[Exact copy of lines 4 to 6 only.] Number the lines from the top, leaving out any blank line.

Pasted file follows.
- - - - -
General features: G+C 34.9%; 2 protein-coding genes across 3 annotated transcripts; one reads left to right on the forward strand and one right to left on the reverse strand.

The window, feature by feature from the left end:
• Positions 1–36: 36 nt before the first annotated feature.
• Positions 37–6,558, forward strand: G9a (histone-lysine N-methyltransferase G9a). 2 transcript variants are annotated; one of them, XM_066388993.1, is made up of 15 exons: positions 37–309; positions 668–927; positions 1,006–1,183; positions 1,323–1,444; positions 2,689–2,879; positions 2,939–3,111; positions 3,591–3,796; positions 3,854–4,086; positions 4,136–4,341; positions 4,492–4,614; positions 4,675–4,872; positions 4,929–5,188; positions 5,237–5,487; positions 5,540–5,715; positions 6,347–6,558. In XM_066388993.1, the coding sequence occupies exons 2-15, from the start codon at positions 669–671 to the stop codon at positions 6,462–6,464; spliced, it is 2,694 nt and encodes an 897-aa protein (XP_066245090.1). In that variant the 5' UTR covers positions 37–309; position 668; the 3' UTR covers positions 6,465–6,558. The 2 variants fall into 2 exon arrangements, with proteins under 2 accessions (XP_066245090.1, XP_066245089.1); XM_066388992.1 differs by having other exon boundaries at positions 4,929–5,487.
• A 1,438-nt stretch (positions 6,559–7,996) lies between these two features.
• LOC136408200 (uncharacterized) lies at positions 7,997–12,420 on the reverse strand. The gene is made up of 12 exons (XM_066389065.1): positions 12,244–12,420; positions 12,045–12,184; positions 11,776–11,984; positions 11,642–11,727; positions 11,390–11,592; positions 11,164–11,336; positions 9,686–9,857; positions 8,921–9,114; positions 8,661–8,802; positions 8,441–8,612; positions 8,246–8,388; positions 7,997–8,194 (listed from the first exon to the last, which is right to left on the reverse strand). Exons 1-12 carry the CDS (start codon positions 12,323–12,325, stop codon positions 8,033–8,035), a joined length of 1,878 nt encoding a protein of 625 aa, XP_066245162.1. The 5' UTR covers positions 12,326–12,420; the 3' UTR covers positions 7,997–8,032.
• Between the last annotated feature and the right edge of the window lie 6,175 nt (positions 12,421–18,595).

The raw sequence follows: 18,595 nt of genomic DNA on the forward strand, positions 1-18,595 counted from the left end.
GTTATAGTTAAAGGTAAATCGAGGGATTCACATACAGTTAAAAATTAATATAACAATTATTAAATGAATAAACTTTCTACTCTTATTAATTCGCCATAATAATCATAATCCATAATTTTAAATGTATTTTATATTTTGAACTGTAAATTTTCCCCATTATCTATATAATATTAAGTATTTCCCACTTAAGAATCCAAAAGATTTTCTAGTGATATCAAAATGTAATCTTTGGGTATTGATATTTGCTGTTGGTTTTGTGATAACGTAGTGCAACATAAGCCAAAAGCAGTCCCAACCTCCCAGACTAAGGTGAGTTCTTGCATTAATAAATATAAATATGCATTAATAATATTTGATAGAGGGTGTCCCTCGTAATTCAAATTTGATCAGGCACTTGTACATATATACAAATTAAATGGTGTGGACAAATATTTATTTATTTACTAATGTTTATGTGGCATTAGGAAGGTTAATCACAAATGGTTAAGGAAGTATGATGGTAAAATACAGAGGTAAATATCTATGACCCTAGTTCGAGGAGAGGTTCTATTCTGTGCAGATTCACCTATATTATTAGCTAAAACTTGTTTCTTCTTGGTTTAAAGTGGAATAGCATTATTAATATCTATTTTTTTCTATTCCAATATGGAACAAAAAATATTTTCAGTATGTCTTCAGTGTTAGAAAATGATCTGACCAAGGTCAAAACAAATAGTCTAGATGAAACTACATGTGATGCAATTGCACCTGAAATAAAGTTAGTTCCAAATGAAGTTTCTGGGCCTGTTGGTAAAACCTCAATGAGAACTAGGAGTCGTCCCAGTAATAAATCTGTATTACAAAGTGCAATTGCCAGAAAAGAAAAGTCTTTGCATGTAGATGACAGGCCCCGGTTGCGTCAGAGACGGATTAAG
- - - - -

• Positions 37–6,558, forward strand: G9a (histone-lysine N-methyltransferase G9a). 2 transcript variants are annotated; one of them, XM_066388993.1, is made up of 15 exons: positions 37–309; positions 668–927; positions 1,006–1,183; positions 1,323–1,444; positions 2,689–2,879; positions 2,939–3,111; positions 3,591–3,796; positions 3,854–4,086; positions 4,136–4,341; positions 4,492–4,614; positions 4,675–4,872; positions 4,929–5,188; positions 5,237–5,487; positions 5,540–5,715; positions 6,347–6,558. In XM_066388993.1, the coding sequence occupies exons 2-15, from the start codon at positions 669–671 to the stop codon at positions 6,462–6,464; spliced, it is 2,694 nt and encodes an 897-aa protein (XP_066245090.1). In that variant the 5' UTR covers positions 37–309; position 668; the 3' UTR covers positions 6,465–6,558. The 2 variants fall into 2 exon arrangements, with proteins under 2 accessions (XP_066245090.1, XP_066245089.1); XM_066388992.1 differs by having other exon boundaries at positions 4,929–5,487.
• A 1,438-nt stretch (positions 6,559–7,996) lies between these two features.
• LOC136408200 (uncharacterized) lies at positions 7,997–12,420 on the reverse strand. The gene is made up of 12 exons (XM_066389065.1): positions 12,244–12,420; positions 12,045–12,184; positions 11,776–11,984; positions 11,642–11,727; positions 11,390–11,592; positions 11,164–11,336; positions 9,686–9,857; positions 8,921–9,114; positions 8,661–8,802; positions 8,441–8,612; positions 8,246–8,388; positions 7,997–8,194 (listed from the first exon to the last, which is right to left on the reverse strand). Exons 1-12 carry the CDS (start codon positions 12,323–12,325, stop codon positions 8,033–8,035), a joined length of 1,878 nt encoding a protein of 625 aa, XP_066245162.1. The 5' UTR covers positions 12,326–12,420; the 3' UTR covers positions 7,997–8,032.